However, your HR person has probably seen the small item turn into a big mess and is trying to be proactive.
                  I find that the harder I work, the more luck I seem to have.
                  Thomas Jefferson

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                  • #10
                    Joe, our industry is residential human services (with people with mental illness and developmental disabilities).
                    We average about 3 employees per quarter who get hit or kicked by clients/consumers/residents. We usually have about 3 lifting injuries per quarter (employees are told not to lift furniture or clients, but still try to), a whole bunch of pulled and strained muscles, especially from unhealthy or obese workers (a whole other story!), and a bunch of trips & falls.
                    The people who get hit by clients are rarely ever seriously injured, but the carrier puts thousands of dollars in "reserve" because they say statistically, people who get attacked by clients on the job later go for psych treatment for post-trauma symtoms,a nd that costs a lot. So far we had one employee in a year who actually went for post-trauma therapy after such an incident.
                    We seem to get one or two very costly injuries per year from semmingly "freak accidents".
                    Our very high premium and risk pool status are due to:
                    1. our very few high cost injuries in the past 3 years (about 5)
                    2. the assigning of "reserve" costs to certain WC reports based on the carrier's statistical analysis
                    3. our large number of injury reports (most of which have no need for time off or medical tx, but simply having the report on record affects us)
                    4. (unofficially) our carrier doesn't really understand our industry. We are not a hospital or nursing home

                    I don't know about other states, but in NJ if you are in the assigned risk pool, certain insurance companies participating in the risk pool have to take you, and you have no choice but to go with them. You are stuck until you get out of risk pool status.

                    (PS, I was a therapist for years, then got into quality & compliance, and NEVER thought I'd have to deal with this stuff!)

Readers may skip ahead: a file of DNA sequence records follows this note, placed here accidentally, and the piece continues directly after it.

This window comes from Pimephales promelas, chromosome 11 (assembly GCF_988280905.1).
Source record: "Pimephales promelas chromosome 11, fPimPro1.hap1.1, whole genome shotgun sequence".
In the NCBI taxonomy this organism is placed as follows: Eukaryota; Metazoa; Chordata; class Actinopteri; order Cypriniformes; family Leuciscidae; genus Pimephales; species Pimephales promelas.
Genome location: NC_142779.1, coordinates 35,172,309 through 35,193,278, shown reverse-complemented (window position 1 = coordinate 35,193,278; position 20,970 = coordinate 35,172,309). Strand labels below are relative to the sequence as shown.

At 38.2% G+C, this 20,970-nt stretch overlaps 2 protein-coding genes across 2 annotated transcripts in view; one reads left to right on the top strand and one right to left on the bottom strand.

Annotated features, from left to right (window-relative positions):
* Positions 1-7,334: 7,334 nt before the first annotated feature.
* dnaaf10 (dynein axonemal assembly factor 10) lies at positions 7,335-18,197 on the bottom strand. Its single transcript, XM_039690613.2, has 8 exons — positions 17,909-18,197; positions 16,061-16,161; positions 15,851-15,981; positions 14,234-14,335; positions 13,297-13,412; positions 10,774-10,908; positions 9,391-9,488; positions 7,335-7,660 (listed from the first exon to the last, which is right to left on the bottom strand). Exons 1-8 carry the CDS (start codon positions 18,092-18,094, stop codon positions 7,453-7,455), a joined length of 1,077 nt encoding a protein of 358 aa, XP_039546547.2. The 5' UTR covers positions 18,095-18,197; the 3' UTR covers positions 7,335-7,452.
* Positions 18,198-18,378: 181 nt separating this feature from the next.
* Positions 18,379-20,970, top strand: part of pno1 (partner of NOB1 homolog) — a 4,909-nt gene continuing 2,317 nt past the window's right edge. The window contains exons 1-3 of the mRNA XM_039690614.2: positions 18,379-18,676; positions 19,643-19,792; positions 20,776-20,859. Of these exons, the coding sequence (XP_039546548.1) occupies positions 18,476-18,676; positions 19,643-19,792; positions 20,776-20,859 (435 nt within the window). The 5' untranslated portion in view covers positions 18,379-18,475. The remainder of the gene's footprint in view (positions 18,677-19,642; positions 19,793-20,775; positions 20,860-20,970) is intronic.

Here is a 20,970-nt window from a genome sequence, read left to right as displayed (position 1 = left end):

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                    • #11
                      Morgana, yes I agree with the dollar signs & gravy train thing! Here it seems to be "how can I get a paid summer vacation based on stubbing my toe?

                      Comment


                      • #12
                        Originally posted by TSCompliance View Post
                        The WC carrier assigns "reserve" funds to a lot of our reports, in anticipation of the person possibly needing medical treatment in the future, according to their actuarial tables or something.
                        Reporting injuries that eventually involve no medical or indemnity costs you nothing.

                        The problem is that if the reserves are still there when the carrier sends the loss data to NCCI, you get clobbered for no reason.

                        Someone in the company needs to work very closely with the claims department at the carrier. At least once a quarter, get the carrier or broker in and scrub every open claim, looking to either close it or to reduce the reserves to a reasonable level.

                        You have about six months from the end of the policy year to when the data is sent to NCCI. That is plenty of time to get your "losses" down as low as possible.

                        You should also take a close look at lost time claims. One lost time claim will cost you roughly three times more in additional premiums than a medical only claim of the exact same dollars in losses.